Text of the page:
ERP is an acronym for Enterprise Resource Planning, but even its full name doesn't shed much light on what ERP is or what it does. For that, you need to take a step back and think about all of the various processes that are essential to running a business, including inventory and order management, accounting, human resources, customer relationship management (CRM), and beyond. At its most basic level, ERP software integrates these various functions into one complete system to streamline processes and information across the entire organization.
The central feature of all ERP systems is a shared database that supports multiple functions used by different business units. In practice, this means that employees in different divisions—for example, accounting and sales—can rely on the same information for their specific needs.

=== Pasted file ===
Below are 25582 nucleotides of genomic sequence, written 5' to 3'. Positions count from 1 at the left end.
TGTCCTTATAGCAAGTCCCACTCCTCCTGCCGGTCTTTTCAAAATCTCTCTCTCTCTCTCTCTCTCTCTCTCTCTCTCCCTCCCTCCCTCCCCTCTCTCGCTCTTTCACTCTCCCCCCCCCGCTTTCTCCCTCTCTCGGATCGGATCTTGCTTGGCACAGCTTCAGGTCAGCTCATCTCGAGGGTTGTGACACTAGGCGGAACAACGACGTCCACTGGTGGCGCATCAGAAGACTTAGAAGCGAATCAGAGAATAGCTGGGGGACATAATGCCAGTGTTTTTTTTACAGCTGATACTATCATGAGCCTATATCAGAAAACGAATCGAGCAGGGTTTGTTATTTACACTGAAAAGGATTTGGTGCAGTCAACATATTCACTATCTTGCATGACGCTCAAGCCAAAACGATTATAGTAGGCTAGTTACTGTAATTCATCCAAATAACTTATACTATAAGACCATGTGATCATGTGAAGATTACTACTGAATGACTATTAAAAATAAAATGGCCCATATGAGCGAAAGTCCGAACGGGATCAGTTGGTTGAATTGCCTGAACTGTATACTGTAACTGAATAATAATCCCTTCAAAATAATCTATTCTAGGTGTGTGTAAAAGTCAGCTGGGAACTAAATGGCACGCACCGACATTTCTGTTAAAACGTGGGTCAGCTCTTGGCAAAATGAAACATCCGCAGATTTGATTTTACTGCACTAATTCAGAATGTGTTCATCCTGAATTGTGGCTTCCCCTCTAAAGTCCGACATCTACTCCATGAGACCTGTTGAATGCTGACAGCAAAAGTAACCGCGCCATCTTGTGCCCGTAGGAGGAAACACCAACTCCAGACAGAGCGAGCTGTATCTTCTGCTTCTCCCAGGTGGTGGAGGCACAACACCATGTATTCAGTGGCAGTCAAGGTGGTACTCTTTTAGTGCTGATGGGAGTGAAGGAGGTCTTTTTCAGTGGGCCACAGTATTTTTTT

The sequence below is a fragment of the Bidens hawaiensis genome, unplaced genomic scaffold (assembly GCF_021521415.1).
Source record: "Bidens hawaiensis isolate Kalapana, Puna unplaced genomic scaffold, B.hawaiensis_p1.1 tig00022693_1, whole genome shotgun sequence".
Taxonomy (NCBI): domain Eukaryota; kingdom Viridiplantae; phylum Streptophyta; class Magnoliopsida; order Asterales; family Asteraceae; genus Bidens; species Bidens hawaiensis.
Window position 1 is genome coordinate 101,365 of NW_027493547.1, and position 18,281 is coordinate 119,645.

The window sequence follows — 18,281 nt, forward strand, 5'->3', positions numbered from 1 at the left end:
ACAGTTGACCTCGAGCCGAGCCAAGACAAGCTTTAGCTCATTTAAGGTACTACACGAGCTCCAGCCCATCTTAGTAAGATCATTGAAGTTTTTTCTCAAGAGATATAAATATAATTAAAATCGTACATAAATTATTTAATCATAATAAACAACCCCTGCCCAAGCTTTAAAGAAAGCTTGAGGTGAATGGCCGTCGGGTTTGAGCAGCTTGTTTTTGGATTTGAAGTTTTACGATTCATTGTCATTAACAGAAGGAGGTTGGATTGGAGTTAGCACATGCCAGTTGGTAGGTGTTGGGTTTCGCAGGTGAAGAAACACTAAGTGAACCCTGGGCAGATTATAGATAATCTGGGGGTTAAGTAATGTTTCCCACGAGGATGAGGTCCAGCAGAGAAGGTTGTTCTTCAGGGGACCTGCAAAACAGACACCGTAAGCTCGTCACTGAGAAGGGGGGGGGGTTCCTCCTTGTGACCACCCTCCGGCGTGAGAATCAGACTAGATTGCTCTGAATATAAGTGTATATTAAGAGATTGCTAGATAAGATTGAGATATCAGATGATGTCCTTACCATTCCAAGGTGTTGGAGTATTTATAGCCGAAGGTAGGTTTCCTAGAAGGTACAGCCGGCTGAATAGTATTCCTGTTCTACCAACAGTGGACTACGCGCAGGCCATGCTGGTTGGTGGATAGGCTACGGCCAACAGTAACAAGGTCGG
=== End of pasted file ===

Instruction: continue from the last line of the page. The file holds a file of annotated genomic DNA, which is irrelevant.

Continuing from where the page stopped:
ERP software also offers some degree of synchronized reporting and automation. Instead of forcing employees to maintain separate databases and spreadsheets that have to be manually merged to generate reports, some ERP solutions allow staff to pull reports from one system. For instance, with sales orders automatically flowing into the financial system without any manual re-keying, the order management department can process orders more quickly and accurately, and the finance department can close the books faster. Other common ERP features include a portal or dashboard to enable employees to quickly understand the business' performance on key metrics.